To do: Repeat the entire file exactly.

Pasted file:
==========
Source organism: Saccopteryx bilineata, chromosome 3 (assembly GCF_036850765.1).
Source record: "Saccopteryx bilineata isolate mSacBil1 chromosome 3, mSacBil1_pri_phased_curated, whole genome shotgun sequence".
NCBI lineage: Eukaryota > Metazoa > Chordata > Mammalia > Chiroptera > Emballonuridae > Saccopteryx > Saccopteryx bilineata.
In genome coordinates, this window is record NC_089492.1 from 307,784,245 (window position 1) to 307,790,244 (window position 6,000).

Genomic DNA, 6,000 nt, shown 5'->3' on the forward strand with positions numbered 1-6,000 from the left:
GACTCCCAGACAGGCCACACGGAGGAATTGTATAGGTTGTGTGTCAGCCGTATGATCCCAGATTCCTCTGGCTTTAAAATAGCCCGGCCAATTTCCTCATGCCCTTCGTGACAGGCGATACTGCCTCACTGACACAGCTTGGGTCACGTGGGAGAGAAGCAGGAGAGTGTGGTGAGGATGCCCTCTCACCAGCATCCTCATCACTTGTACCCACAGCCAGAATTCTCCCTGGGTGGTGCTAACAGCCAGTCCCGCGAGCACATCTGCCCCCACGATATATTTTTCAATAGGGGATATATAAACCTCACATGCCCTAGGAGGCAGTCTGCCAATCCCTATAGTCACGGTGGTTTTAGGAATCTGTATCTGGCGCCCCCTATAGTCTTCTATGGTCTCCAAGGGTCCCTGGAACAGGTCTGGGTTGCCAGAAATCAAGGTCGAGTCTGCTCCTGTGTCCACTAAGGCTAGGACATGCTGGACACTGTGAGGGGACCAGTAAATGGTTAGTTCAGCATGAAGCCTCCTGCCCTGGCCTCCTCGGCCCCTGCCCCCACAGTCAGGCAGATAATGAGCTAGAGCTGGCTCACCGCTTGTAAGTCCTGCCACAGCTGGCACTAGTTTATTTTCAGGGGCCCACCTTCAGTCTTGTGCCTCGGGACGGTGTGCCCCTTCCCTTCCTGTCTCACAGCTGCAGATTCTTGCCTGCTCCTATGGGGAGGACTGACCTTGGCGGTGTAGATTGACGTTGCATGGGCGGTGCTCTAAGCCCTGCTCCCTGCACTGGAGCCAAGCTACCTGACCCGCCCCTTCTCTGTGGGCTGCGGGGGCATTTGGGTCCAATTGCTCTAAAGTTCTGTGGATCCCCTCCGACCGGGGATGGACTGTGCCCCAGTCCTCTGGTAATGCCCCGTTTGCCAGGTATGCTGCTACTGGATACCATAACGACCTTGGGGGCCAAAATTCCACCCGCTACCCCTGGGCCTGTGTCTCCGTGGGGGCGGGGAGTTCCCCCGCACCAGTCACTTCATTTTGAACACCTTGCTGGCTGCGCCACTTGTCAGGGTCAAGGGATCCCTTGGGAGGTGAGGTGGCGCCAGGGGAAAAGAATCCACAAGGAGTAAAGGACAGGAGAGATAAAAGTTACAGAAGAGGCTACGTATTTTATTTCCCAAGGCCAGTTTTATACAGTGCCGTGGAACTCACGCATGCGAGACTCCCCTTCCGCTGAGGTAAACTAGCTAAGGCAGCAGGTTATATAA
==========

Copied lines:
Source organism: Saccopteryx bilineata, chromosome 3 (assembly GCF_036850765.1).
Source record: "Saccopteryx bilineata isolate mSacBil1 chromosome 3, mSacBil1_pri_phased_curated, whole genome shotgun sequence".
NCBI lineage: Eukaryota > Metazoa > Chordata > Mammalia > Chiroptera > Emballonuridae > Saccopteryx > Saccopteryx bilineata.
In genome coordinates, this window is record NC_089492.1 from 307,784,245 (window position 1) to 307,790,244 (window position 6,000).

Genomic DNA, 6,000 nt, shown 5'->3' on the forward strand with positions numbered 1-6,000 from the left:
GACTCCCAGACAGGCCACACGGAGGAATTGTATAGGTTGTGTGTCAGCCGTATGATCCCAGATTCCTCTGGCTTTAAAATAGCCCGGCCAATTTCCTCATGCCCTTCGTGACAGGCGATACTGCCTCACTGACACAGCTTGGGTCACGTGGGAGAGAAGCAGGAGAGTGTGGTGAGGATGCCCTCTCACCAGCATCCTCATCACTTGTACCCACAGCCAGAATTCTCCCTGGGTGGTGCTAACAGCCAGTCCCGCGAGCACATCTGCCCCCACGATATATTTTTCAATAGGGGATATATAAACCTCACATGCCCTAGGAGGCAGTCTGCCAATCCCTATAGTCACGGTGGTTTTAGGAATCTGTATCTGGCGCCCCCTATAGTCTTCTATGGTCTCCAAGGGTCCCTGGAACAGGTCTGGGTTGCCAGAAATCAAGGTCGAGTCTGCTCCTGTGTCCACTAAGGCTAGGACATGCTGGACACTGTGAGGGGACCAGTAAATGGTTAGTTCAGCATGAAGCCTCCTGCCCTGGCCTCCTCGGCCCCTGCCCCCACAGTCAGGCAGATAATGAGCTAGAGCTGGCTCACCGCTTGTAAGTCCTGCCACAGCTGGCACTAGTTTATTTTCAGGGGCCCACCTTCAGTCTTGTGCCTCGGGACGGTGTGCCCCTTCCCTTCCTGTCTCACAGCTGCAGATTCTTGCCTGCTCCTATGGGGAGGACTGACCTTGGCGGTGTAGATTGACGTTGCATGGGCGGTGCTCTAAGCCCTGCTCCCTGCACTGGAGCCAAGCTACCTGACCCGCCCCTTCTCTGTGGGCTGCGGGGGCATTTGGGTCCAATTGCTCTAAAGTTCTGTGGATCCCCTCCGACCGGGGATGGACTGTGCCCCAGTCCTCTGGTAATGCCCCGTTTGCCAGGTATGCTGCTACTGGATACCATAACGACCTTGGGGGCCAAAATTCCACCCGCTACCCCTGGGCCTGTGTCTCCGTGGGGGCGGGGAGTTCCCCCGCACCAGTCACTTCATTTTGAACACCTTGCTGGCTGCGCCACTTGTCAGGGTCAAGGGATCCCTTGGGAGGTGAGGTGGCGCCAGGGGAAAAGAATCCACAAGGAGTAAAGGACAGGAGAGATAAAAGTTACAGAAGAGGCTACGTATTTTATTTCCCAAGGCCAGTTTTATACAGTGCCGTGGAACTCACGCATGCGAGACTCCCCTTCCGCTGAGGTAAACTAGCTAAGGCAGCAGGTTATATAA